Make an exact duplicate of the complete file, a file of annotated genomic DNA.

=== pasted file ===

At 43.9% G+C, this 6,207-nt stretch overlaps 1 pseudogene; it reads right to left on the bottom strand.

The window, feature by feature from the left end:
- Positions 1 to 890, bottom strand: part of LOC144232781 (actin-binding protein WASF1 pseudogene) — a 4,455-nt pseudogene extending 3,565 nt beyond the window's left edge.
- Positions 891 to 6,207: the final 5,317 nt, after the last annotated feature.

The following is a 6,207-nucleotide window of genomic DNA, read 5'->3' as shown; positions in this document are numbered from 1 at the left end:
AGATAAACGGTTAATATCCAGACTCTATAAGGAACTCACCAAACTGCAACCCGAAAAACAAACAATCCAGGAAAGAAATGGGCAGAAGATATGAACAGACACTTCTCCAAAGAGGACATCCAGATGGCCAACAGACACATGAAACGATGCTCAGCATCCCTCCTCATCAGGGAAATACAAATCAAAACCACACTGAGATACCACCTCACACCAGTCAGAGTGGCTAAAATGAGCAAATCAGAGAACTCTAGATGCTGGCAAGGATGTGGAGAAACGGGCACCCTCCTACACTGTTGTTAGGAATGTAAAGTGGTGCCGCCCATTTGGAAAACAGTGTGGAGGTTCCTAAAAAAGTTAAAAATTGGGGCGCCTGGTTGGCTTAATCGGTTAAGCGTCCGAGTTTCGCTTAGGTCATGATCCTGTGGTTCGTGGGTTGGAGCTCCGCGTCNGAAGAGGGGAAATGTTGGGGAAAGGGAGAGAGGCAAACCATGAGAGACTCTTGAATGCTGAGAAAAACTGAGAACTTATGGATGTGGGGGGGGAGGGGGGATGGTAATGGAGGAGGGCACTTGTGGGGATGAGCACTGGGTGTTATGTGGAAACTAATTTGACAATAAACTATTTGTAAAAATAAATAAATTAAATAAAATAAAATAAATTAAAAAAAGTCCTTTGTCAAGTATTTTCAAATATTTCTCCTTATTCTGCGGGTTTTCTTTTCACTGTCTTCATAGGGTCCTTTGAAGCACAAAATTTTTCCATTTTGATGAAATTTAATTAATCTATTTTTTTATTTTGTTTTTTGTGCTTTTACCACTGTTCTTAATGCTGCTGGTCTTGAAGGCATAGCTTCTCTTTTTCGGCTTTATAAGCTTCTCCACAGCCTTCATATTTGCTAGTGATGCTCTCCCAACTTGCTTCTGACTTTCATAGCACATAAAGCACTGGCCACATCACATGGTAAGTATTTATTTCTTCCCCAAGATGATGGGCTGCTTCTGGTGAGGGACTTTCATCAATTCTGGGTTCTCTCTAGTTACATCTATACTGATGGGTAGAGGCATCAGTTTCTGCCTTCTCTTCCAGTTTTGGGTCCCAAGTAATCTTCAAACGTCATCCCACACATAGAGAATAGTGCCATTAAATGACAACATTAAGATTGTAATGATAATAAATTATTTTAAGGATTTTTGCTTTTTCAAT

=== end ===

At 43.9% G+C, this 6,207-nt stretch overlaps 1 pseudogene; it reads right to left on the bottom strand.

The window, feature by feature from the left end:
- Positions 1 to 890, bottom strand: part of LOC144232781 (actin-binding protein WASF1 pseudogene) — a 4,455-nt pseudogene extending 3,565 nt beyond the window's left edge.
- Positions 891 to 6,207: the final 5,317 nt, after the last annotated feature.

The following is a 6,207-nucleotide window of genomic DNA, read 5'->3' as shown; positions in this document are numbered from 1 at the left end:
AGATAAACGGTTAATATCCAGACTCTATAAGGAACTCACCAAACTGCAACCCGAAAAACAAACAATCCAGGAAAGAAATGGGCAGAAGATATGAACAGACACTTCTCCAAAGAGGACATCCAGATGGCCAACAGACACATGAAACGATGCTCAGCATCCCTCCTCATCAGGGAAATACAAATCAAAACCACACTGAGATACCACCTCACACCAGTCAGAGTGGCTAAAATGAGCAAATCAGAGAACTCTAGATGCTGGCAAGGATGTGGAGAAACGGGCACCCTCCTACACTGTTGTTAGGAATGTAAAGTGGTGCCGCCCATTTGGAAAACAGTGTGGAGGTTCCTAAAAAAGTTAAAAATTGGGGCGCCTGGTTGGCTTAATCGGTTAAGCGTCCGAGTTTCGCTTAGGTCATGATCCTGTGGTTCGTGGGTTGGAGCTCCGCGTCNGAAGAGGGGAAATGTTGGGGAAAGGGAGAGAGGCAAACCATGAGAGACTCTTGAATGCTGAGAAAAACTGAGAACTTATGGATGTGGGGGGGGAGGGGGGATGGTAATGGAGGAGGGCACTTGTGGGGATGAGCACTGGGTGTTATGTGGAAACTAATTTGACAATAAACTATTTGTAAAAATAAATAAATTAAATAAAATAAAATAAATTAAAAAAAGTCCTTTGTCAAGTATTTTCAAATATTTCTCCTTATTCTGCGGGTTTTCTTTTCACTGTCTTCATAGGGTCCTTTGAAGCACAAAATTTTTCCATTTTGATGAAATTTAATTAATCTATTTTTTTATTTTGTTTTTTGTGCTTTTACCACTGTTCTTAATGCTGCTGGTCTTGAAGGCATAGCTTCTCTTTTTCGGCTTTATAAGCTTCTCCACAGCCTTCATATTTGCTAGTGATGCTCTCCCAACTTGCTTCTGACTTTCATAGCACATAAAGCACTGGCCACATCACATGGTAAGTATTTATTTCTTCCCCAAGATGATGGGCTGCTTCTGGTGAGGGACTTTCATCAATTCTGGGTTCTCTCTAGTTACATCTATACTGATGGGTAGAGGCATCAGTTTCTGCCTTCTCTTCCAGTTTTGGGTCCCAAGTAATCTTCAAACGTCATCCCACACATAGAGAATAGTGCCATTAAATGACAACATTAAGATTGTAATGATAATAAATTATTTTAAGGATTTTTGCTTTTTCAAT